Note the nylon bristle nozzle slowly suctioning off dirt from the screen as it methodically brushes across. This creates resistance, which must be overcome by an energy source greater than the available water pressure inside the filter: Electric power.
There is no alternate reality. A separate energy source apart from the hydraulic power of water moving in the filter - electricity – must independently control the cleaning mechanism.
Note: For coarse filtration, say 80 micron and greater, incoming hydraulic pressure can be adequate for both filtration and cleaning. But not at the fine degree of 10 or even 25 micron.
There are any number of low-cost screen filter brands that rely on hydraulic technology (first developed more than 40 years ago by Filtomat, with patents now expired). With claims that ignore principles of mechanical physics, the crucial difference between a hydraulic-type and a fully electrically powered suction scanner are not apparent. Viewing video clips issued by manufacturers of hydraulic-type filters, the two technologies appear to do the same thing. Depictions of scanner operation show dirt particles magically leaving the screen and obediently entering the scanner nozzles.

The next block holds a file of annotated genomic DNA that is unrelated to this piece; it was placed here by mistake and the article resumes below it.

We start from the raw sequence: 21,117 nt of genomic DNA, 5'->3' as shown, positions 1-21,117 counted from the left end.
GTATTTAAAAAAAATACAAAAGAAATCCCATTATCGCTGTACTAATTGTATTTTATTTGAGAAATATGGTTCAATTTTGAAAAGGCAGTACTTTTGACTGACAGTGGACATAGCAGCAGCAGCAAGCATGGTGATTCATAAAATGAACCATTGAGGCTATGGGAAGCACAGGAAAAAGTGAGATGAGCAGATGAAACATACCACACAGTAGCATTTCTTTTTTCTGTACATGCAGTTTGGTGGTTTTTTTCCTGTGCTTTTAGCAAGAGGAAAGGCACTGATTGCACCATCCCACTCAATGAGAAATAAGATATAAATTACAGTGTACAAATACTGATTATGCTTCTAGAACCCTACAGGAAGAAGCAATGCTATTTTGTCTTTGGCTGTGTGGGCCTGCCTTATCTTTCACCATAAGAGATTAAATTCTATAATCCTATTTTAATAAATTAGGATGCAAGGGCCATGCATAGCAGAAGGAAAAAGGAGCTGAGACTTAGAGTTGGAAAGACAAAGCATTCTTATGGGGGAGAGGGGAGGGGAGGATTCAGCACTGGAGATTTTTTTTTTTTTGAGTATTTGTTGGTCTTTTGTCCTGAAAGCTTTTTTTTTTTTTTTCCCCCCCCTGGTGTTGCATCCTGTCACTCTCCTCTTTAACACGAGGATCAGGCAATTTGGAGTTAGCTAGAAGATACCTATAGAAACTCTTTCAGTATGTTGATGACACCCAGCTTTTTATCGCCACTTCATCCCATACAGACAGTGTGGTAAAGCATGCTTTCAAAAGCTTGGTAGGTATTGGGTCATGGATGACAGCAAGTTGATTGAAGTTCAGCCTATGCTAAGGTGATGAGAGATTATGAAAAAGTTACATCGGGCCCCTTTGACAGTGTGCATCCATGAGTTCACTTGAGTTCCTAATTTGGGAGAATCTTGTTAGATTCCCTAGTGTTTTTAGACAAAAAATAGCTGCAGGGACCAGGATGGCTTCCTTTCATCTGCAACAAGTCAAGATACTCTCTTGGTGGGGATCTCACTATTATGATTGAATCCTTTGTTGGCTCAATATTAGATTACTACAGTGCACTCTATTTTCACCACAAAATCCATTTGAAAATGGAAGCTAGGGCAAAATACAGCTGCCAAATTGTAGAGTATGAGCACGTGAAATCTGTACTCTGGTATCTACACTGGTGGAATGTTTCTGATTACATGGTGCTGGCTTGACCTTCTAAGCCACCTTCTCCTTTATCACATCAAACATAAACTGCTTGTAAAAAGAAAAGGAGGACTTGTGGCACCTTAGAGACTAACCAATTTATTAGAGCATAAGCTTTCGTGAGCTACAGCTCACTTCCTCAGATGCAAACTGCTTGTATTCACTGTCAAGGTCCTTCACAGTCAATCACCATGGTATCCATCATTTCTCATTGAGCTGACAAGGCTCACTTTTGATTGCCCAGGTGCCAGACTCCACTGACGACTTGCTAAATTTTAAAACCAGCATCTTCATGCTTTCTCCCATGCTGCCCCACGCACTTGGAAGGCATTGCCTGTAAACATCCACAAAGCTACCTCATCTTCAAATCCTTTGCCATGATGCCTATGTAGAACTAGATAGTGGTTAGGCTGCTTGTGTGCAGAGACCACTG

Here is an example of such a video clip from a manufacturer of hydraulic screen filters that shows a simple sequence: The suction scanner spins rapidly, controlled only by the available hydraulic power within the system. Without requiring any substantial velocity of water, without nozzles in physical contact with the screen... it all just appears to work perfectly.
Understanding why it really doesn't work that way requires a bit of digging into some basic principles of physics: